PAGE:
Devon, PA. Mark A. Signorelli’s superb essay, “Poetry and the Common Language,” appeared on FPR last month, and made to my mind a fine addition to helping us contemplate the relation of art and nature; like prayer and creed, these two are naturally intermingled and so, to think about craft and art is also to take a step toward considering one’s whole way of life.
Last year, I published an essay on contemporary poet and scholar of prosody Timothy Steele in American Arts Quarterly. In “The Remarkable Unremarkable Meter of Timothy Steele,” I begin the project of explaining, first, how Steele has made sense of meter and versification as very few of its public explainers have (verse is one of those great human activities for which the theory has almost always been inadequate as a description of the practice; but Steele has changed all that, and not a moment too soon, given how close to extinction the understanding of prosody has become). Second, I suggest how Steele’s grasp of versification gestures toward a larger, wholistic understanding of human life that eschews the dualisms and Manichisms of much modern culture — including the Romantic and Modernist literary traditions.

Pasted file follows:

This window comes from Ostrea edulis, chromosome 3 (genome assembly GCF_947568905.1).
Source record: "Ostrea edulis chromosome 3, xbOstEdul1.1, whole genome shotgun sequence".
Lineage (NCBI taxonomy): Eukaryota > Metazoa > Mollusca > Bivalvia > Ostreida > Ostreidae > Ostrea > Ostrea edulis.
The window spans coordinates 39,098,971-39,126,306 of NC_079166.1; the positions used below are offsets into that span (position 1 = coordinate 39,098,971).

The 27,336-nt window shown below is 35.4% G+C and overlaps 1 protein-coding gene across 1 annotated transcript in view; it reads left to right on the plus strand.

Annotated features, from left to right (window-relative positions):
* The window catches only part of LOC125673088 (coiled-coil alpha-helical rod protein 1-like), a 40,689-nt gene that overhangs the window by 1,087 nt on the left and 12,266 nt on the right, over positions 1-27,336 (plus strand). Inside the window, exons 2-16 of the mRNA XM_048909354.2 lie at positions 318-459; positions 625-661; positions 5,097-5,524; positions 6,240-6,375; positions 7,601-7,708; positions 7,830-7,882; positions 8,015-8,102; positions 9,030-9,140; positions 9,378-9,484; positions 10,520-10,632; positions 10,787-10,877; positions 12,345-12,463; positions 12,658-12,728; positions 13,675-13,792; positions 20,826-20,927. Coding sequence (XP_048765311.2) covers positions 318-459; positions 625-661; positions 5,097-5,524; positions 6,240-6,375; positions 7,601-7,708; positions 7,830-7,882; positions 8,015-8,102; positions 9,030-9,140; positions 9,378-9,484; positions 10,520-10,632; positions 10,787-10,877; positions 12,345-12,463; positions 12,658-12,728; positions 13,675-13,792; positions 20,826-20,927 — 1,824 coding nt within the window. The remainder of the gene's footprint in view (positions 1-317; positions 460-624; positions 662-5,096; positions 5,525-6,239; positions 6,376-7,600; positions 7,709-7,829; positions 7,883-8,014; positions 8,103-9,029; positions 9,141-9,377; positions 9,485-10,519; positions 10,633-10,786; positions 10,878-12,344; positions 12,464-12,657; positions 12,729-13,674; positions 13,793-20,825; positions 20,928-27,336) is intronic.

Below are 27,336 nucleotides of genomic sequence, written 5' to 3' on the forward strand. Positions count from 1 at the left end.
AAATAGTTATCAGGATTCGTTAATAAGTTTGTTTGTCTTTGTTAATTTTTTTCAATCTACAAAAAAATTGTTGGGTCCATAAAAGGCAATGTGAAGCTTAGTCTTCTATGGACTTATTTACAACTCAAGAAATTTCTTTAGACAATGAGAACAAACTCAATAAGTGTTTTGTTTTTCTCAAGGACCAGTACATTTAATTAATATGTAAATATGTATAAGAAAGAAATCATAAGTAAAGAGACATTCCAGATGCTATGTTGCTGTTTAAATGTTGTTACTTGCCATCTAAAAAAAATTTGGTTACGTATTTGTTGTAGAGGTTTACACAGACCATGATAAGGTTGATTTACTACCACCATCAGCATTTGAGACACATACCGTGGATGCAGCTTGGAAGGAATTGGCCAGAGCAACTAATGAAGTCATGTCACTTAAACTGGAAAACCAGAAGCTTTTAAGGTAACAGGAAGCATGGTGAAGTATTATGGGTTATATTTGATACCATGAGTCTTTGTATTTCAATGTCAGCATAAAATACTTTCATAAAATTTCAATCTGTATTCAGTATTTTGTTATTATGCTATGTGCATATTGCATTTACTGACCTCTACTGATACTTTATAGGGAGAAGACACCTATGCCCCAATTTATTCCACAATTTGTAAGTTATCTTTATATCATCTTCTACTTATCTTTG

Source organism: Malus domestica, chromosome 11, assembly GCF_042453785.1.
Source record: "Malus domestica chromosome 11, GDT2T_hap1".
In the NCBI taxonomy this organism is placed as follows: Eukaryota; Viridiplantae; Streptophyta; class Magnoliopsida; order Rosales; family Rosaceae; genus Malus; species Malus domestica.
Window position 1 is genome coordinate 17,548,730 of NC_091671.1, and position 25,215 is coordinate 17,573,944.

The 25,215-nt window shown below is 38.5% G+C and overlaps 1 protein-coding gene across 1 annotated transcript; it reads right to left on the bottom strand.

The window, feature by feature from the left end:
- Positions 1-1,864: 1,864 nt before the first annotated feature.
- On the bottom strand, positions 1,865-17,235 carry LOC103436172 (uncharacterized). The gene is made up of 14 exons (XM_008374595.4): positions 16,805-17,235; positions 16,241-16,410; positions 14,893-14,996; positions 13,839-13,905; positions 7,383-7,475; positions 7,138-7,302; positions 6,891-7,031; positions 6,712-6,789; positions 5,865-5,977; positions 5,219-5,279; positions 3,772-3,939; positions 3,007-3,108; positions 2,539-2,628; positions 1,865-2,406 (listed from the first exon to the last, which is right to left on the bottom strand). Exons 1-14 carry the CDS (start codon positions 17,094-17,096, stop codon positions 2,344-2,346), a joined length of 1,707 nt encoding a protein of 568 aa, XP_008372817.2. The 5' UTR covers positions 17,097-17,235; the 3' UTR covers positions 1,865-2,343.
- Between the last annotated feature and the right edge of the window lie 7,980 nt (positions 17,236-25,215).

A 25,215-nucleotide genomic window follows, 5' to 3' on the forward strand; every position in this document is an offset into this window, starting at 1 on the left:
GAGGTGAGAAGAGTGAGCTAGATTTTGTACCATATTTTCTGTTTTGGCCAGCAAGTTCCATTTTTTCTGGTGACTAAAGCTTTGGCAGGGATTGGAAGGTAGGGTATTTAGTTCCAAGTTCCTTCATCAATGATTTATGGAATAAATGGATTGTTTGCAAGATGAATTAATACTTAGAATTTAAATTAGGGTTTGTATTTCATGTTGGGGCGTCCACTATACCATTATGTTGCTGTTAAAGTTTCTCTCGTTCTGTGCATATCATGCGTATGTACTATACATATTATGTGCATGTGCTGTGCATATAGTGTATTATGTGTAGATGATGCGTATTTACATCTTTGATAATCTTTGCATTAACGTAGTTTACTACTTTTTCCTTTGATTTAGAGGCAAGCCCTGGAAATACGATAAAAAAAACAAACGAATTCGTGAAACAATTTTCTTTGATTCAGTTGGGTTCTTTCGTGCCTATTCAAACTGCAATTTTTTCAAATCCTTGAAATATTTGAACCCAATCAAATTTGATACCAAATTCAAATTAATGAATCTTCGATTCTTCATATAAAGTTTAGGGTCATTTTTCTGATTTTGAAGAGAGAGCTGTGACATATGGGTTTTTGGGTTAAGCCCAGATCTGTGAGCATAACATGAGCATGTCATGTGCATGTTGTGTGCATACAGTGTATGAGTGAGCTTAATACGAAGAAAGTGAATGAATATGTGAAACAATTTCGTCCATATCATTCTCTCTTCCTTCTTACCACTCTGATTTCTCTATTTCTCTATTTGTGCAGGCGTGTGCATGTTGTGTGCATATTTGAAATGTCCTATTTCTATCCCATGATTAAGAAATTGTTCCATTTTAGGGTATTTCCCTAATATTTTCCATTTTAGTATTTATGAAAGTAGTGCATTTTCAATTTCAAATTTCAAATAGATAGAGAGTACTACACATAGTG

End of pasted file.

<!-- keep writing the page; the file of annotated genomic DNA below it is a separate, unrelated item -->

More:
The Raintown Review recently asked to republish the Steele essay on line. You may find it here. Further, you should, if only to read Steele’s great poem, “Sapphics against Anger.”